By: Albert Costill
According to an article published through CNBC on January 28, 2014, marketing research firm Demand Metric discovered that roughly two-thirds of organizations—64% of which are claimed as small businesses—are using social media analytics. Even more interesting, the research found that three-fourths of the participants in the study reported that executive decision-making is influenced through intelligence gathered via social media.
While around one-third and one-quarter of small businesses are not taking advantage of this trend, expect that to change in the immediate future. Social media isn’t going away anytime soon. And, now is the time for businesses to learn how to properly engage in social media so that they can discover what customers are saying about their brand and even what competitors are doing.
Before we go any further, what exactly does social media analytics mean?
Simply put, social media analytics gathers data from blogs and social media platforms and analyzes that data to make future business decisions. The most common use of social media analytics is to better understand customer sentiment in order to improve marketing and customer service activities.
It doesn’t matter the size of your business, because when it comes to social media, you have to establish two things: engagement and community. Furthermore, Social Media Analytics can assist you in gaining insight into social media discussions that are directly related to your key focus for analysis. In fact, major companies such as Whirlpool, JetBlue, and the Royal Bank of Canada have used social media analytics in order to engage customers in response to their feedback. Even Apple, has an interest in social media analytics. In December 2013, Apple acquired Topsy Labs, a company that analyzes messages on Twitter.
Simply put, you’re attempting to track, test, and measure the content you’ve been sharing on social media to figure out what’s been working, and what hasn’t, according to your fans and followers.
According to IBM, here are the following types of questions you should be asking:
Google has listed four elements which will define your social impact. These include:
While there are an endless amount of service and tools, both free and paid, which can provide statistics regarding social media, for example important web analytics including word counts, reach, word clouds, volume, and sentiment analysis, that information does little to provide valuable consumer-generated feedback.
Here are several steps you can use to identify and analyze consumer-generated feedback.
One of the easiest, and cost effective, ways of analyze your data is by using creating a spreadsheet, usually through Excel or Google Docs.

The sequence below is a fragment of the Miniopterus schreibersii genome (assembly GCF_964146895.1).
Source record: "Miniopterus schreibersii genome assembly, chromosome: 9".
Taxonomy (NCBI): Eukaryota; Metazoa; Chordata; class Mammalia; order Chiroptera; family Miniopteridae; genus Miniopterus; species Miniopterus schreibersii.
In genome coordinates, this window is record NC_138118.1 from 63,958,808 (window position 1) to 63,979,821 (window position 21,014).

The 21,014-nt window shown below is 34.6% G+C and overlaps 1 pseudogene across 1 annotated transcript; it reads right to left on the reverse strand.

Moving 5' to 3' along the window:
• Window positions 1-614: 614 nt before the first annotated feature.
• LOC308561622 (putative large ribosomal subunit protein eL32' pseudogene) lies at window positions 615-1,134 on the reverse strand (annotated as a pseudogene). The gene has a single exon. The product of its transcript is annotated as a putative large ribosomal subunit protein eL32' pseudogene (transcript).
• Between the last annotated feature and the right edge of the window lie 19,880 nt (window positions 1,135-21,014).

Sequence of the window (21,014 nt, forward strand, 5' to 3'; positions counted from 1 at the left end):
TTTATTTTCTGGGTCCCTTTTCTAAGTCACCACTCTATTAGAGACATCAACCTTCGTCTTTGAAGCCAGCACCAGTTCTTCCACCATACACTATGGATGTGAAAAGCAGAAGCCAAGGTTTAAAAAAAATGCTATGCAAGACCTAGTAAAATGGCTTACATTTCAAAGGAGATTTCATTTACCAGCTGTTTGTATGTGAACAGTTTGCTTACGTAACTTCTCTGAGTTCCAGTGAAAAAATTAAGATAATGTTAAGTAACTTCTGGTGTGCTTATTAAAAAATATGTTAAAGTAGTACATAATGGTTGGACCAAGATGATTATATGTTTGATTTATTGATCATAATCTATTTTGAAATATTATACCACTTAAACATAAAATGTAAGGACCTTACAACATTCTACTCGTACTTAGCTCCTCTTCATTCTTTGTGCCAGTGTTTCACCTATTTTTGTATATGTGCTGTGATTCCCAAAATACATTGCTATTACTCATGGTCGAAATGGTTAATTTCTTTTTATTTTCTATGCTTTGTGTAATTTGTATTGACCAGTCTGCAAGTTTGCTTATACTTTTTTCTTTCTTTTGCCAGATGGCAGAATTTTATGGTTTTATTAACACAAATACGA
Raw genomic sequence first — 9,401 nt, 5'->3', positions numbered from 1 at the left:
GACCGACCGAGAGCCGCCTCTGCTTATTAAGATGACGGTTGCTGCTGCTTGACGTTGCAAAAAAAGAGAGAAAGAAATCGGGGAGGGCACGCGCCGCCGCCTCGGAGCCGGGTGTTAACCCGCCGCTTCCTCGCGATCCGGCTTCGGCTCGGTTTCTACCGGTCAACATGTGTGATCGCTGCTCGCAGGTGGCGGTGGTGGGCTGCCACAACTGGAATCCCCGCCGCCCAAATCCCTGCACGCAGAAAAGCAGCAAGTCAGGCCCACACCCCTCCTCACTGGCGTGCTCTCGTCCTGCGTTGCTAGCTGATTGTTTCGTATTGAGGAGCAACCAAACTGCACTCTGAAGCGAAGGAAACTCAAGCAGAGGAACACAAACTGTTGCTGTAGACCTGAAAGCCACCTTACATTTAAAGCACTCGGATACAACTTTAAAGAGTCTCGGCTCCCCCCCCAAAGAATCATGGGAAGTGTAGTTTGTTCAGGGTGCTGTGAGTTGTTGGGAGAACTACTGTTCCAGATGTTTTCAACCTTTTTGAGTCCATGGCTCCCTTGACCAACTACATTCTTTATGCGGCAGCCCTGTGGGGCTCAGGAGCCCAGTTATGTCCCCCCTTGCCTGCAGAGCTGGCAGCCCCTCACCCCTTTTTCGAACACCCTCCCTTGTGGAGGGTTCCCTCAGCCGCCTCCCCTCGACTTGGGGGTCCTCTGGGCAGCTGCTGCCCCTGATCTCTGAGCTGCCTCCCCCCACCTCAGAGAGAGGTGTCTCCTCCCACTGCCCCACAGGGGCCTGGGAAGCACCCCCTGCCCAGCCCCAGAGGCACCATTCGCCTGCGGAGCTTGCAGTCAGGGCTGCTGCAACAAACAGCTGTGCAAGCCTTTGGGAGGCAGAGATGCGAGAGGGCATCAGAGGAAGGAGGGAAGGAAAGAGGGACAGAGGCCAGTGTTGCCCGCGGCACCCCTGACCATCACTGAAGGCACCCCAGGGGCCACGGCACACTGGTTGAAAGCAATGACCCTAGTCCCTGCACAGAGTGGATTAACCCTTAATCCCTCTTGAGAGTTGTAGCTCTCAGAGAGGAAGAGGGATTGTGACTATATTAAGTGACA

When constructing your spreadsheet, you typically want to create 14 columns that include the following:
Fill in the appropriate data you’ve gathered into the correct column. Once you’re entered the data into the spreadsheet, you’ll have to sort and analyze your data. By creating a spreadsheet, you can make decisions on how to alter your content strategy.
Because there are are different spreadsheets that work better with certain social media platforms, Ann Smarty outlined spreadsheet examples that you could use for social media analytics.
Analyzing social media can be overwhelming and time consuming. Thankfully, there are a number of tools that can help you easily collect and understand your data.
Here are five examples:
Social media monitoring can also be called social media listening. This is simply the process of identifying and assessing what is being said about a company, individual, product, or brand on the Internet, specifically social media. Why is this important?
Social media monitoring is a great way for you to engage and interact with consumers and potential customers. Through this interaction, you can discover customer behavior. By identifying what supporters, and even critics, say about your social media campaign you can make adjustments and even predict future consumer habits.
There are a wide and varied range of social media monitoring tools available, such as Alerti. This free service allows you to manage and interact with all of your social media accounts from one location. More importantly the service creates alerts sing the keywords of your choice, filters and analyzes information, and measures your social media engagement. Alerti also allows users to collect search results and convert that data into graphs, charts, or tasks so that you can effectively construct a community around your company or brand.
Use case: A specific scenario that you want to analyze.
Project: This is where use cases are configured, reviewed, and analyzed.
Source: This is the type of media site that a document originally came.
Snippet: Segment of text which is relevant to your analysis.
Concept: The topic to search for in social media that is relevant for a specific use case.
Type: A group of concepts.
Hotword: Aspect which is relevant across several concepts.
Sentiment term: Word or words that express the tone of a sentiment.
Media set: Group of web addresses that will represent a specific category of a website.
Area of analysis: These are the reports which are organized into three different areas of analysis: Social Media Impact, Segmentation, and Discovery.
Select three brands on social media and apply analytics. Also, compare and contrast the brands selected with their competitors on social media.
Based on your findings, what worked? What needs altering?